Some people confuse psychiatrists with other professionals, such as psychiatric mental health nurse practitioners (PMHNPs). Even though psychiatrists and PMHNPs are both pillars of the mental health field, their responsibilities, roles, and qualifications are markedly different. For future mental health professionals striving to earn an advanced degree such as an MSN degree online (MSN), comparing psychiatric mental health nurse practitioners versus psychiatrists can help them weigh their career options in the most informed way possible.
The Role of a Psychiatric Nurse Practitioner in Mental Health
PMHNPs are advanced practice registered nurses (APRNs). They primarily care for the mental health and well-being of individuals, but their work may extend to families, groups, and communities. After PMHNPs diagnose a condition, they plan and implement a system of care. They then evaluate the results to look for room for improvement. PMHNPs are equipped to assess an individual’s current mental health and determine the possibility of future mental health concerns. PMHNPs can become registered under the American Psychiatric Nurses Association (APNA), allowing them to offer primary care services to patients.
In addition to seeing patients, PMHNPs may perform research to grow the field’s body of knowledge or consult with legislators and administrators to improve the state of local mental health facilities. The regulations regarding what qualified PMHNPs can do vary by state, including whether they can prescribe medications to patients.
The PMHNP role is multifaceted. Aside from fulfilling their nursing duties, PMHNPs can act as researchers, educators, consultants, and advocates. A PMHNP’s responsibilities include the following:
- Observing patients’ behavior and developing a baseline for each individual
- Reviewing patients’ medical histories to accurately diagnose mental health disorders
- Collaborating with other staff to come up with efficient and effective treatment regimens
- Treating patients using various methodologies, including contemporary and traditional medicine and psychotherapy techniques
- Developing a specific treatment plan for each individual
- Offering feedback to patients and their families about the patients’ state of care and treatment progress
In all these contexts, PMHNPs need to be able to provide emotional support to patients and their families. Patient and family education is another core competency for this role. A clear understanding of their mental illness and the corresponding treatment encourages patients to comply and helps prevent them and their families from feeling helpless.
PMHNPs need to have various skills to provide the quality and level of care that patients require from them. For example, PMHNPs should demonstrate competence in the following:
- Communication: Building rapport with patients and ensuring that they and their families know how to deal with mental disorders is one of the essential roles of a PMHNP. Communication allows a practitioner to foster these connections.
- Research: Looking at patient records to determine an individual’s mental health profile is another core activity. Having research skills ensures a PMHNP doesn’t miss the minor details that may help to diagnose a disorder.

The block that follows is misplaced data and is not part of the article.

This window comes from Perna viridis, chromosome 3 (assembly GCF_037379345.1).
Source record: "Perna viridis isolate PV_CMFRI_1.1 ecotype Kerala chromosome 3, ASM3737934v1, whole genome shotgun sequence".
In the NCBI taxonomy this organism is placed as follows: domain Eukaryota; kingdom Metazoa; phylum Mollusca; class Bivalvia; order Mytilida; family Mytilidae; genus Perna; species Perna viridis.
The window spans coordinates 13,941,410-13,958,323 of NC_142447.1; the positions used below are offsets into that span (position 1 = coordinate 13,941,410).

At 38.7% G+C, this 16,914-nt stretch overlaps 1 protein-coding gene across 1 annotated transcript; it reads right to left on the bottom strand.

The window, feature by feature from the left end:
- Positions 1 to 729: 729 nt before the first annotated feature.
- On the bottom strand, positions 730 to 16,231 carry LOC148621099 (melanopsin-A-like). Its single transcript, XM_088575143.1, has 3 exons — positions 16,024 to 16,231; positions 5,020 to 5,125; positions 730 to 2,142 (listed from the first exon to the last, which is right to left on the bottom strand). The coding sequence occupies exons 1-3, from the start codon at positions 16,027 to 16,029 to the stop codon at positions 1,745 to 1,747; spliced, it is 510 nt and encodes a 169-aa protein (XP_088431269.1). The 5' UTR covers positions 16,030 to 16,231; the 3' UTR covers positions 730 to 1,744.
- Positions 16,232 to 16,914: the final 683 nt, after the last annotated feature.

- Pharmacology: In states where PMHNPs can prescribe medicine, the practitioner needs to know which ones work for which conditions, as well as how to prescribe dosages.
- Observation: A PMHNP’s observations inform a diagnosis. Knowing what sort of behavior suggests a specific mental disorder is essential.
The Role of a Psychiatrist in Mental Health
Psychiatry is the branch of medicine that focuses on the diagnosis, prevention, and treatment of emotional, mental, and behavioral disorders. Psychiatrists are medical doctors who specialize in the field of mental health. They’re trained to diagnose mental, emotional, or behavioral disorders or conditions based on patients’ psychological and physical traits, as well as their external and internal symptoms. They also discuss these aspects with their patients to develop a complete picture of their mental state before proceeding with treatment.
Psychiatrists are required to have at least a medical degree in biology or psychology and pass state exams before they can practice. Many states require psychiatrists to complete a residency before they’re allowed to open a private practice. A psychiatrist may choose to earn board certification by taking a voluntary oral and written examination administered by the American Board of Psychiatry and Neurology. The certification is valid for 10 years, so psychiatrists need to retake the exam every decade to maintain this credential.
Psychiatrists evaluate patients using various methodologies and develop treatment strategies based on their assessment. These strategies are tailored to the patient and can include different psychotherapeutic treatments and medication. They also work with other healthcare professionals to ensure these strategies align with the full spectrum of patient needs. In some cases, psychiatrists may need to provide crisis intervention.
Psychiatrists need specific skills to provide a comprehensive level of care that can best address patients’ needs, as well as build trust and rapport in the psychiatrist-patient dynamic. These competencies include the following:
- Analytical Skills: Psychiatrists need to be able to accurately assess and interpret information given by the patient to develop concrete plans to establish strong and consistent coping strategies.